Diabetes Self-Management Articles

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Avoiding Complications
Nurturing Your “Health Bank”

by Amy Tenderich, MA

People are often surprised by their test results. Those who’ve spent months fretting about their HbA1c might find it at a respectable level (around 7.5%), while their blood pressure is dangerously high (over 140 mm Hg systolic, for example). What the “diabetes health account” approach does is allow you to pinpoint any results that are out of range, so you can focus on the one or two issues currently most critical for you personally. It’s essentially a do-it-yourself approach to good health. That means it’s your job (not your doctor’s) to collect those health dollars — by knowing your test results and taking the most effective actions to improve them where needed.

Active improvement
So what do you do about your health risks once you identify them? That’s an excellent question, and the answer depends on where your problem areas are and how far you are from your goal range. If you are very far from goal range, immediate and aggressive action — most likely requiring the involvement of your physician — is needed.

If you are close but not quite in goal range, there are a number of very effective strategies that you can “cycle through” to bring your test scores into target range. The idea in this case is to start with the least invasive approach, such as lifestyle changes like diet and exercise, then progress to more aggressive treatments such as medication as necessary. If the first recommendation doesn’t yield results, you can move on to the second, and so on.

The idea here is not to bypass professional medical care but rather to work together with your doctor, diabetes educator, dietitian, or other health professional at a new proactive level, taking initiative and full “ownership” of your diabetes care. Dr. Jackson advises people to think of their diabetes as a small business and their health-care team as their consultants. The objective is to go into appointments armed with information on where the “business” stands, and be prepared with clear goals and/or questions you want your consultants to advise you on. This way, rather than just passively answering questions, you can get a whole lot more meaningful input from your interactions with your health-care team.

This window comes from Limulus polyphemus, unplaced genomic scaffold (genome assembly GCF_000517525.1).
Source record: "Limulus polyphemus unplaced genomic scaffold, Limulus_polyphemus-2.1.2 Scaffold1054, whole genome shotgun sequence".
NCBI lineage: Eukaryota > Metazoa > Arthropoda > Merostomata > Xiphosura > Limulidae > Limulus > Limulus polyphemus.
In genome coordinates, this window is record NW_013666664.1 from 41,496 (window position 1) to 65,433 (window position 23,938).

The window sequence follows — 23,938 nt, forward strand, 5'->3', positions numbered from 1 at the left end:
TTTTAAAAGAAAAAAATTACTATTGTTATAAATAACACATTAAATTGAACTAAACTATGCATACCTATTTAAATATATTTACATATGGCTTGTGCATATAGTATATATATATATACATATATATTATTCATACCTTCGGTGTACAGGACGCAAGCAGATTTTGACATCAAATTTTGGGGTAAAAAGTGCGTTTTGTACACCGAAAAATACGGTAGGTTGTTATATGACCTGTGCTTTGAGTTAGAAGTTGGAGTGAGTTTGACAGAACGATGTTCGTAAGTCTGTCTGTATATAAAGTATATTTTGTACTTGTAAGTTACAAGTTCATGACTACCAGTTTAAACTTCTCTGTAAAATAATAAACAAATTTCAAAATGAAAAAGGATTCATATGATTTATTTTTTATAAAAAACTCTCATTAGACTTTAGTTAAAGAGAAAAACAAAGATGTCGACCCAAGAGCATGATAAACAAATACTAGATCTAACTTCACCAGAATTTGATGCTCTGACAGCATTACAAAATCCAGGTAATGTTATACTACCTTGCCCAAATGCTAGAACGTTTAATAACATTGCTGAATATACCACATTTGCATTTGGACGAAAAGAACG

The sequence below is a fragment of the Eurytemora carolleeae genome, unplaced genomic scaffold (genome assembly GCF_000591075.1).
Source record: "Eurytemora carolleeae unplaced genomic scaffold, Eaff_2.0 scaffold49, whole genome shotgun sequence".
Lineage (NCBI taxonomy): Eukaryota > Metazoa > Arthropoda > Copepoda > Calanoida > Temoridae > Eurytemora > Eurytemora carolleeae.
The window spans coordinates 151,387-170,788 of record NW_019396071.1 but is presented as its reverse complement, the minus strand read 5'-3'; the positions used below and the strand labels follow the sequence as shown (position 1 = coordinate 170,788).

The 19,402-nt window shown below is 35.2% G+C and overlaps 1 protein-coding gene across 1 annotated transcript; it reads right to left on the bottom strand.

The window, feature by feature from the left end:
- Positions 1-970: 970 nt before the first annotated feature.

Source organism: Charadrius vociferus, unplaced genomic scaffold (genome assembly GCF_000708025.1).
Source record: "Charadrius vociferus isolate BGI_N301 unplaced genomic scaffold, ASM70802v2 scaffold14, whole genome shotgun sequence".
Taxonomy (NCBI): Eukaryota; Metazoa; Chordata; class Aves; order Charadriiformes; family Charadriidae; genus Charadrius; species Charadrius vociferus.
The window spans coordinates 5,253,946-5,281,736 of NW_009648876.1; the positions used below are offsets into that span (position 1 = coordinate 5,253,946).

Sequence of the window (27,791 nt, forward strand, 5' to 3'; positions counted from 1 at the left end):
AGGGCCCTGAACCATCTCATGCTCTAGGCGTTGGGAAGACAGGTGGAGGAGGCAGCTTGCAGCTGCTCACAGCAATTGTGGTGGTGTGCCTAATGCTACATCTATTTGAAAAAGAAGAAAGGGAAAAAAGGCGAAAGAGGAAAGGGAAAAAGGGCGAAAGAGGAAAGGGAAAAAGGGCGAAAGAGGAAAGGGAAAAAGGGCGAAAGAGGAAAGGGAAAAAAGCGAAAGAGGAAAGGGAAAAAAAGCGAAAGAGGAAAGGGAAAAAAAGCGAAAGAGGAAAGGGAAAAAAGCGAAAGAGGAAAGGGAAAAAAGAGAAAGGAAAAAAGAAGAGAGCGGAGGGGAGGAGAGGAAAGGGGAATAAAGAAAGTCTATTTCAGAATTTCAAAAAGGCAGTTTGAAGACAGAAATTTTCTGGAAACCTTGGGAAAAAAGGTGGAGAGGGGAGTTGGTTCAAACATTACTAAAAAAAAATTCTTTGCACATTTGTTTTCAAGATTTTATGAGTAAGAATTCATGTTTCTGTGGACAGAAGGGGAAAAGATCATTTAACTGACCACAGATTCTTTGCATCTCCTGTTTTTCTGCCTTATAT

In the case of high blood pressure, you might start by investing in a home blood pressure monitor, then talk to your doctor about taking blood-pressure-lowering drugs such as ACE inhibitors, angiotensin II receptor blockers (ARBs), or beta-blockers. Aerobic exercise can be very beneficial when done regularly, and there are many specific — but not drastic — changes you can make in your diet to help bring blood pressure levels down.

Lowering your microalbumin test result is almost always a matter of lowering your blood pressure. ACE inhibitors and ARBs also have a directly protective effect on your kidneys, separate from their effect on lowering your blood pressure. When taken together, the two types of drugs are even more helpful. So a drug from one of these two classes is almost always the first choice in treating high blood pressure — and at the same time lowering microalbumin — in people with diabetes. You can also improve your kidney health by lowering your blood pressure target and working to reduce your HbA1c if it is high.

The point is that you’re much more likely to significantly improve your health if you pinpoint your focus, then take a step-by-step approach to addressing your most critical risks.

Confidence is key
In October 2006, Forbes reported that “diabetes is dragging down America’s health (statistics).” According to new data from the US Centers for Disease Control and Prevention, a good half of the estimated 21 million adult Americans with diabetes at that time rated themselves as having only “fair” or “poor” health — levels that are associated with diabetes-related complications.

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Your Diabetes Health Account

 

 

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Statements and opinions expressed on this Web site are those of the authors and not necessarily those of the publishers or advertisers. The information provided on this Web site should not be construed as medical instruction. Consult appropriate health-care professionals before taking action based on this information.

 

 

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